And Roy says that the state law (which overturned the Charlotte ordinance) was reasonable in that regard.

The law in North Carolina that so many progressives are up in arms about does not prohibit businesses from having bathrooms, locker rooms, showers, etc., that allow use by people of all genders defined biologically, psychologically, or whatever. …the state of North Carolina codified a basic libertarian principle: the separation of bathroom and state.

Tim Carney of the Washington Examiner has a similar perspective.

Government needs to get out of culture war issues as much as possible, the question of transgendered people in bathrooms included. …In North Carolina, Charlotte’s City Council made the first mistake. …the city passed a non-discrimination ordinance…that…basically legislated bathroom admission. …Charlotte passed this law, exposing private business owners to lawsuits and legal punishments. …The ordinance also stirred up fears of predators — men getting into a ladies’ room thanks to this law, and then assaulting or leering at vulnerable women. Nobody showed that this was a real threat, but the same mindset behind the Charlotte law — we need a law to ban a possible bad thing — drove the state legislature to pass HB 2. HB 2 blocked Charlotte and other cities from implementing their antidiscrimination laws. …both the liberal legislation and the conservative reaction were out of place. Charlotte shouldn’t have stuck itself into private restrooms, and the state shouldn’t have stuck itself into the city’s sticking itself into restrooms.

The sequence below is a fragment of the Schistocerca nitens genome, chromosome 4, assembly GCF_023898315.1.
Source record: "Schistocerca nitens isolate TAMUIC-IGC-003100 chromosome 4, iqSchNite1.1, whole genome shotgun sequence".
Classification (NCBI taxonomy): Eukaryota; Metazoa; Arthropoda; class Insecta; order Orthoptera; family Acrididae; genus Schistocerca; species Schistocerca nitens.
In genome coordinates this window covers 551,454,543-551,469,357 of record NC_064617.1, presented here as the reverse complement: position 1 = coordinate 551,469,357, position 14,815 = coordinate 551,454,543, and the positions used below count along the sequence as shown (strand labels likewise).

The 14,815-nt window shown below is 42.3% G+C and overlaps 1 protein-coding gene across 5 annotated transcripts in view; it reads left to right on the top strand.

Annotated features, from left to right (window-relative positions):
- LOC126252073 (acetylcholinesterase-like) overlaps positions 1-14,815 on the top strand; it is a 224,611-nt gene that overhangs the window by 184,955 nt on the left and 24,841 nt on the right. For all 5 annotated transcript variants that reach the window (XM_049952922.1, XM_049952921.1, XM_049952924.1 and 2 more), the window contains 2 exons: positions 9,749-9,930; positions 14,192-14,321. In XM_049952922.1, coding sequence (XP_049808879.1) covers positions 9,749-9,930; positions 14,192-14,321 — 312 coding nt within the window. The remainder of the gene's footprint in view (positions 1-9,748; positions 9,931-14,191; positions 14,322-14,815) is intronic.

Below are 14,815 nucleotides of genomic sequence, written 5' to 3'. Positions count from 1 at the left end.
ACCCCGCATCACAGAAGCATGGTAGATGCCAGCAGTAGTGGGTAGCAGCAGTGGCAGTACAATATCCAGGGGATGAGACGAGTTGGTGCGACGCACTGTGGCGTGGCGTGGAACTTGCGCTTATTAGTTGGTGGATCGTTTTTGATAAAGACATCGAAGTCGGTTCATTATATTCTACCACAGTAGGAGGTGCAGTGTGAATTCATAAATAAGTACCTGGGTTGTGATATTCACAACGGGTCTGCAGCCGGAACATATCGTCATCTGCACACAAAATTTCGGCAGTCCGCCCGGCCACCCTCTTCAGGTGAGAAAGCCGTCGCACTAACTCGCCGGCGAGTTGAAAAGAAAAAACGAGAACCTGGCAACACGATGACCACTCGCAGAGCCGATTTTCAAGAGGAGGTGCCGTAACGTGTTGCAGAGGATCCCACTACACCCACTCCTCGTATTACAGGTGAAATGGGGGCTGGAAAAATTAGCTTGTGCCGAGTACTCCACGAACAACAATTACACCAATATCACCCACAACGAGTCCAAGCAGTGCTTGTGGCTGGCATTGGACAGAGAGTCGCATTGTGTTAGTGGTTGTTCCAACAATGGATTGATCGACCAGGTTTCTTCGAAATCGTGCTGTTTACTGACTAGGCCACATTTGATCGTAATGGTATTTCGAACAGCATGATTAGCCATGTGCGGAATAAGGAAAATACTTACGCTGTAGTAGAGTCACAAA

By the way, Tim’s column also makes the key point that people should be decent human beings. A bit of civilized consideration and politeness goes a long way when dealing with potentially uncomfortable situations.

Writing for Reason, Scott Shackford opines on the topic, beginning with an appropriate defense of transgender people.